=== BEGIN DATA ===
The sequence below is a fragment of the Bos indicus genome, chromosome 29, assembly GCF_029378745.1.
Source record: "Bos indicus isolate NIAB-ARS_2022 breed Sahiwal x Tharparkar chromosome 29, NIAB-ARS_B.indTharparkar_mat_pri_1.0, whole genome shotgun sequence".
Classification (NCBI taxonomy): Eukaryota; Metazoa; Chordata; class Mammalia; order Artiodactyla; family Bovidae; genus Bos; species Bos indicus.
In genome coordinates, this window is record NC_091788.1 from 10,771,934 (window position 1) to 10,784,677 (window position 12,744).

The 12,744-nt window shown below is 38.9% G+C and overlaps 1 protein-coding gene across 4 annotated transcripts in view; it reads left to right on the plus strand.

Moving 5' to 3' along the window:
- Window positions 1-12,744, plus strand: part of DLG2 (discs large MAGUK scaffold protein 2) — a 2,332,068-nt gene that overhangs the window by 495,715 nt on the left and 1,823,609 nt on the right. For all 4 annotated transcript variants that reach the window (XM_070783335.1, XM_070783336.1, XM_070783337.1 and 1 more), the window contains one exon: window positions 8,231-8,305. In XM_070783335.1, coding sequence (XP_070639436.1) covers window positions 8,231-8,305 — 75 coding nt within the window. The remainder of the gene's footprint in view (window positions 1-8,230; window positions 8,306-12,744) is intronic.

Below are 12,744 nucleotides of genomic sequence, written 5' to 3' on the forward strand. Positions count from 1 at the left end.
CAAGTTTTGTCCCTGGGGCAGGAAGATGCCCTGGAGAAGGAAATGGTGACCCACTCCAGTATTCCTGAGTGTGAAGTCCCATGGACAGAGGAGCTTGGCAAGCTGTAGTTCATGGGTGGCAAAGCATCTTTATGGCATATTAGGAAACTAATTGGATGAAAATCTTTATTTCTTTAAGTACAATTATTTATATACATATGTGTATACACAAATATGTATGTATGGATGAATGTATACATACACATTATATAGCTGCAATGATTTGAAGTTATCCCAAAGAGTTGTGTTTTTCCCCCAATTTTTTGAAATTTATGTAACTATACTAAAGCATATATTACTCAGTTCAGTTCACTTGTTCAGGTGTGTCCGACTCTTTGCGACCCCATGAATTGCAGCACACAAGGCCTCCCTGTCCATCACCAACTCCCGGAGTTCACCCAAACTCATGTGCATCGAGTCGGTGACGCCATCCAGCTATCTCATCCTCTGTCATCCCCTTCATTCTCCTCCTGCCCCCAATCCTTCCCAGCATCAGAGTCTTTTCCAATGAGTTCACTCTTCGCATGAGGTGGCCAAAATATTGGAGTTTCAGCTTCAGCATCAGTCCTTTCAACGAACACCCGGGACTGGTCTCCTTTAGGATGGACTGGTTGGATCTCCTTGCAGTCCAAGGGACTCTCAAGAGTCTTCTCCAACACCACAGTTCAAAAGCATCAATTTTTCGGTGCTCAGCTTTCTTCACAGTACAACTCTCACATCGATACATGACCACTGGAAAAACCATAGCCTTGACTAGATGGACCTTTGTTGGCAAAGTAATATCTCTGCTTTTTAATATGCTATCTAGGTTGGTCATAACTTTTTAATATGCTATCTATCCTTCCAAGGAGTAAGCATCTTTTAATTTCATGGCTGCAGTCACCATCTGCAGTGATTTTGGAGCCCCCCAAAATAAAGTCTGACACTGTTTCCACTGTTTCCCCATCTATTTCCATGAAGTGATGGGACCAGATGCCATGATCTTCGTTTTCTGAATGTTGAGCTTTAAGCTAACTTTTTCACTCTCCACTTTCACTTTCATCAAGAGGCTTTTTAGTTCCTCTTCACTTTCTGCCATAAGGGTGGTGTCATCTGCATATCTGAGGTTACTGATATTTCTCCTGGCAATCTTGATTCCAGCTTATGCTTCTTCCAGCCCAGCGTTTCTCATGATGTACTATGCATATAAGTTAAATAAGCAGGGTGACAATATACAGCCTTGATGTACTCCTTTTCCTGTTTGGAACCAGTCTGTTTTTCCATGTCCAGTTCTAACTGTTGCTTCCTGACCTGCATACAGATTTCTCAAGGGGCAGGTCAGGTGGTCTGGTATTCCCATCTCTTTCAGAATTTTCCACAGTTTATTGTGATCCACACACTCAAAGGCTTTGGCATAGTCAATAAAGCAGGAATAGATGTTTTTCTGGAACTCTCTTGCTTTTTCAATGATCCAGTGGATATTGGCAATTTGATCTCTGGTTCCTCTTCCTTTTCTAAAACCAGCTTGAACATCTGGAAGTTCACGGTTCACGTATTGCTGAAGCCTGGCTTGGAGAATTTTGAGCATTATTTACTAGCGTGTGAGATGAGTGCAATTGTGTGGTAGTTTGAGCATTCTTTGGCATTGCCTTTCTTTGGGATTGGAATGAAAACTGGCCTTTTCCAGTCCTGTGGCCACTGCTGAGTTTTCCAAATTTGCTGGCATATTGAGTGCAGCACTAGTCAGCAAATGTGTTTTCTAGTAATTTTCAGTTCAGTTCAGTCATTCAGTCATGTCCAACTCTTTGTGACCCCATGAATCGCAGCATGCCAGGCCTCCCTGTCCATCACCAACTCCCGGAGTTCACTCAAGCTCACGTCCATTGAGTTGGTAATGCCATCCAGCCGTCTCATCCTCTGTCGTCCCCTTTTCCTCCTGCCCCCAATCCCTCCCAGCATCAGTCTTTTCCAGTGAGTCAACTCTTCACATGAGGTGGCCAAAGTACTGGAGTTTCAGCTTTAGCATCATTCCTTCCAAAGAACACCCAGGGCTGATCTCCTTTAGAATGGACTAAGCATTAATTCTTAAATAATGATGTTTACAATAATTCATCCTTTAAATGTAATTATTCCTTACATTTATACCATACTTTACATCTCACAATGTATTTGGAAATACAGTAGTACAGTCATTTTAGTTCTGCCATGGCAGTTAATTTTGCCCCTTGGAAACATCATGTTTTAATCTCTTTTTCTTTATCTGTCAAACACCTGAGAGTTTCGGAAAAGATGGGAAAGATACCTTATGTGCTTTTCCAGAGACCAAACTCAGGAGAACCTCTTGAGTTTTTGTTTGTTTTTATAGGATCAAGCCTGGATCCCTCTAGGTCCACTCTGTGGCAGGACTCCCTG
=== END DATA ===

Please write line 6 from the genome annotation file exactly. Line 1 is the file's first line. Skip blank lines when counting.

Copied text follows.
Moving 5' to 3' along the window: